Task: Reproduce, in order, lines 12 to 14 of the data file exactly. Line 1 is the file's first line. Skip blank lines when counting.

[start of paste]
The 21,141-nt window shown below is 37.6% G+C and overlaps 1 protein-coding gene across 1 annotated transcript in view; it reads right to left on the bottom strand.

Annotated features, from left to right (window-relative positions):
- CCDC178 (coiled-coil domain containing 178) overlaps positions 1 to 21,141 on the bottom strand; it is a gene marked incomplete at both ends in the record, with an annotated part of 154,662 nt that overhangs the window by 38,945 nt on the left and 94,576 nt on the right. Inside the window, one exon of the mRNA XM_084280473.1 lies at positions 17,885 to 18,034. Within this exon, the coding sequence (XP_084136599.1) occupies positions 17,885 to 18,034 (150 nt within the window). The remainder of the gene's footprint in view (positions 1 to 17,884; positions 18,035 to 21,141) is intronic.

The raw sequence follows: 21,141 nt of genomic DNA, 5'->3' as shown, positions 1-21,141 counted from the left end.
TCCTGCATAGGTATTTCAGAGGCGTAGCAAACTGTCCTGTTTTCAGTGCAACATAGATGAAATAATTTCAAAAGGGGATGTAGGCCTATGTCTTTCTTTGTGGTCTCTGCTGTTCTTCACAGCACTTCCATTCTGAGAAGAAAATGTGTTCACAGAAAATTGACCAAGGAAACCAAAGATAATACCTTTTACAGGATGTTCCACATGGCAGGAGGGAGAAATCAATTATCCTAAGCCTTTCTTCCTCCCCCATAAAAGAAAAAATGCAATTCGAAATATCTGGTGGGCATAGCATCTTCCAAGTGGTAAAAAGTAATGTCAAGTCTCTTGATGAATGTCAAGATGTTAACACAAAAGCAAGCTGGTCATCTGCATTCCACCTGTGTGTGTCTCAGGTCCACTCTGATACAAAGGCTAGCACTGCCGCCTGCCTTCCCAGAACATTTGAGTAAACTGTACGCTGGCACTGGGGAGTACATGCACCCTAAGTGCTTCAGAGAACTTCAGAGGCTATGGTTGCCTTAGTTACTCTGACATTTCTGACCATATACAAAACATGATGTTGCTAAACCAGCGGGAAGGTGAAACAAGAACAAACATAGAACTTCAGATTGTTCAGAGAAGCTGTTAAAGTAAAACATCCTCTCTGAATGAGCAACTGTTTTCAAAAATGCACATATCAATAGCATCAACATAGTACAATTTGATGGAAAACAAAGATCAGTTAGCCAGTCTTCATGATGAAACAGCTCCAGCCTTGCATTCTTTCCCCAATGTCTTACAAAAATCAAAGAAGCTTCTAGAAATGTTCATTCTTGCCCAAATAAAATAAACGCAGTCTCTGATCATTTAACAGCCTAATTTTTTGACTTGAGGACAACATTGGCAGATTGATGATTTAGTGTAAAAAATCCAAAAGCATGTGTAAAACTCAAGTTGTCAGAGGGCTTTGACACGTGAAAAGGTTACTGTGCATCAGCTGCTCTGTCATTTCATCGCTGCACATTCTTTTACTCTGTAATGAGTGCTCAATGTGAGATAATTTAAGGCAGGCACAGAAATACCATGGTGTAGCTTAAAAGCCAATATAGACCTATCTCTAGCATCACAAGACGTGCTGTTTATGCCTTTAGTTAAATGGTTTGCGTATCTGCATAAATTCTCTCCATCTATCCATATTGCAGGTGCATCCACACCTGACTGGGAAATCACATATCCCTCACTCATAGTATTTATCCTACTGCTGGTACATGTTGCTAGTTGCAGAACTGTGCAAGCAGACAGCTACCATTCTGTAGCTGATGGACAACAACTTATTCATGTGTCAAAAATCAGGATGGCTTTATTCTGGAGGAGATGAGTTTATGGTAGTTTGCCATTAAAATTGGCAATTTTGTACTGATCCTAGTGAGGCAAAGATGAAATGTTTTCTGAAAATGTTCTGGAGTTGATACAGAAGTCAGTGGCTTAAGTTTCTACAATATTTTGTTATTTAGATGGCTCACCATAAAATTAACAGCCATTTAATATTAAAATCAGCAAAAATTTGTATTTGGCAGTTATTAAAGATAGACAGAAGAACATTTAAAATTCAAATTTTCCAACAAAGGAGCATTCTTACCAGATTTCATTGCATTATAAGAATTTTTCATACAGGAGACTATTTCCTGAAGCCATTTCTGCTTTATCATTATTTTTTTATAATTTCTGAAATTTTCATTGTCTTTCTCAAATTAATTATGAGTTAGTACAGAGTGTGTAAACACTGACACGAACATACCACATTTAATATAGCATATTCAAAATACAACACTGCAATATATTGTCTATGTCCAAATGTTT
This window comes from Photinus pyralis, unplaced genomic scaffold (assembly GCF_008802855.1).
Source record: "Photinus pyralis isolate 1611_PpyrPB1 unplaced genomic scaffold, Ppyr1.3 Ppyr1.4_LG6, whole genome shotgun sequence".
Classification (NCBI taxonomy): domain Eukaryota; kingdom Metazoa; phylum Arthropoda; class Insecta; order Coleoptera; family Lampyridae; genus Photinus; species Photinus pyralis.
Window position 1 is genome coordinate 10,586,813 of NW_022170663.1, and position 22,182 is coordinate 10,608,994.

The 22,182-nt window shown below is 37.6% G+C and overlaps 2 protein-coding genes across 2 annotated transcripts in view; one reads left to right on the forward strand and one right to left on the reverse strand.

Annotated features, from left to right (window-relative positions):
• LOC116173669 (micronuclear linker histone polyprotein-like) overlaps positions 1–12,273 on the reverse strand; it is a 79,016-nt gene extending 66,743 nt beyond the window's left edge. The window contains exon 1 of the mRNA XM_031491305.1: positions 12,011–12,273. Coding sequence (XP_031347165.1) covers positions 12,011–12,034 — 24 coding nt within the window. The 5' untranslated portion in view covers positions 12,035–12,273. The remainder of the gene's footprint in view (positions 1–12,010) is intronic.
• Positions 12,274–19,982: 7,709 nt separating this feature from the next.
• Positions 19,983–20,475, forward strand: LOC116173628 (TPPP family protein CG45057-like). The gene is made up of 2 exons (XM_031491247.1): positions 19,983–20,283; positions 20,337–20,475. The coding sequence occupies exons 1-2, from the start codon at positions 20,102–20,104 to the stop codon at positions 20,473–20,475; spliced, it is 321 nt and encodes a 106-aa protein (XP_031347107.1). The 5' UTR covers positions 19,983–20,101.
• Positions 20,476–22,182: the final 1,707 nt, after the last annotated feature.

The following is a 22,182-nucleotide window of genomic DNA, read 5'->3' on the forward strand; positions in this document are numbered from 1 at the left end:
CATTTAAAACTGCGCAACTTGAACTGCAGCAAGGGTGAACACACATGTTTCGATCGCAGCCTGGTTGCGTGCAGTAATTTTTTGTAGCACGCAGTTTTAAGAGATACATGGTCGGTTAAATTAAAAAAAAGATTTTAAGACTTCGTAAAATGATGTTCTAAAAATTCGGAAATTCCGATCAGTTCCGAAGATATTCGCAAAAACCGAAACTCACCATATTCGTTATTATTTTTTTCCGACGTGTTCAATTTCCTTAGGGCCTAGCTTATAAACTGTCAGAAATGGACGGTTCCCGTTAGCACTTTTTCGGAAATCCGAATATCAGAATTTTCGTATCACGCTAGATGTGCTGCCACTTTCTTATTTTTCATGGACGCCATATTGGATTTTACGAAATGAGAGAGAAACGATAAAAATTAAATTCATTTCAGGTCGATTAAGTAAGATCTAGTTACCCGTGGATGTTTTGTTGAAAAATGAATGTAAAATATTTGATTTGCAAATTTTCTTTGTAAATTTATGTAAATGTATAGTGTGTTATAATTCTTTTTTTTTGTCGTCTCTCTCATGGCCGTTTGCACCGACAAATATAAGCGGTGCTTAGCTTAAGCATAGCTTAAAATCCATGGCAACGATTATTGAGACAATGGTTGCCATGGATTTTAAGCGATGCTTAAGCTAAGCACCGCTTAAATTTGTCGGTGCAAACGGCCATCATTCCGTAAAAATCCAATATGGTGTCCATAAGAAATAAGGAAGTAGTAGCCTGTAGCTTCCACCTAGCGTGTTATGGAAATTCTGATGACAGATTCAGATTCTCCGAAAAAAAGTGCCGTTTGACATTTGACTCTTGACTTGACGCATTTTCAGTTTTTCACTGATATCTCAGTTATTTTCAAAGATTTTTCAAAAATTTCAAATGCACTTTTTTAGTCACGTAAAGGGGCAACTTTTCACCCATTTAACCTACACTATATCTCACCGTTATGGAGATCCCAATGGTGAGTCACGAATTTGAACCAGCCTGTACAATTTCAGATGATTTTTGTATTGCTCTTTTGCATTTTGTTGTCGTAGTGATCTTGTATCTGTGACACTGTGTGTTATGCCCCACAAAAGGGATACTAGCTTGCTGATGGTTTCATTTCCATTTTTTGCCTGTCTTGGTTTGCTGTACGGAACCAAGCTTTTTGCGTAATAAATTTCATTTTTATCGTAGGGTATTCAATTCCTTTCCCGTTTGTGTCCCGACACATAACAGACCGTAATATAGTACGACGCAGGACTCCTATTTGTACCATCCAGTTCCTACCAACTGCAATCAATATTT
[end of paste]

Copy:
• LOC116173669 (micronuclear linker histone polyprotein-like) overlaps positions 1–12,273 on the reverse strand; it is a 79,016-nt gene extending 66,743 nt beyond the window's left edge. The window contains exon 1 of the mRNA XM_031491305.1: positions 12,011–12,273. Coding sequence (XP_031347165.1) covers positions 12,011–12,034 — 24 coding nt within the window. The 5' untranslated portion in view covers positions 12,035–12,273. The remainder of the gene's footprint in view (positions 1–12,010) is intronic.
• Positions 12,274–19,982: 7,709 nt separating this feature from the next.
• Positions 19,983–20,475, forward strand: LOC116173628 (TPPP family protein CG45057-like). The gene is made up of 2 exons (XM_031491247.1): positions 19,983–20,283; positions 20,337–20,475. The coding sequence occupies exons 1-2, from the start codon at positions 20,102–20,104 to the stop codon at positions 20,473–20,475; spliced, it is 321 nt and encodes a 106-aa protein (XP_031347107.1). The 5' UTR covers positions 19,983–20,101.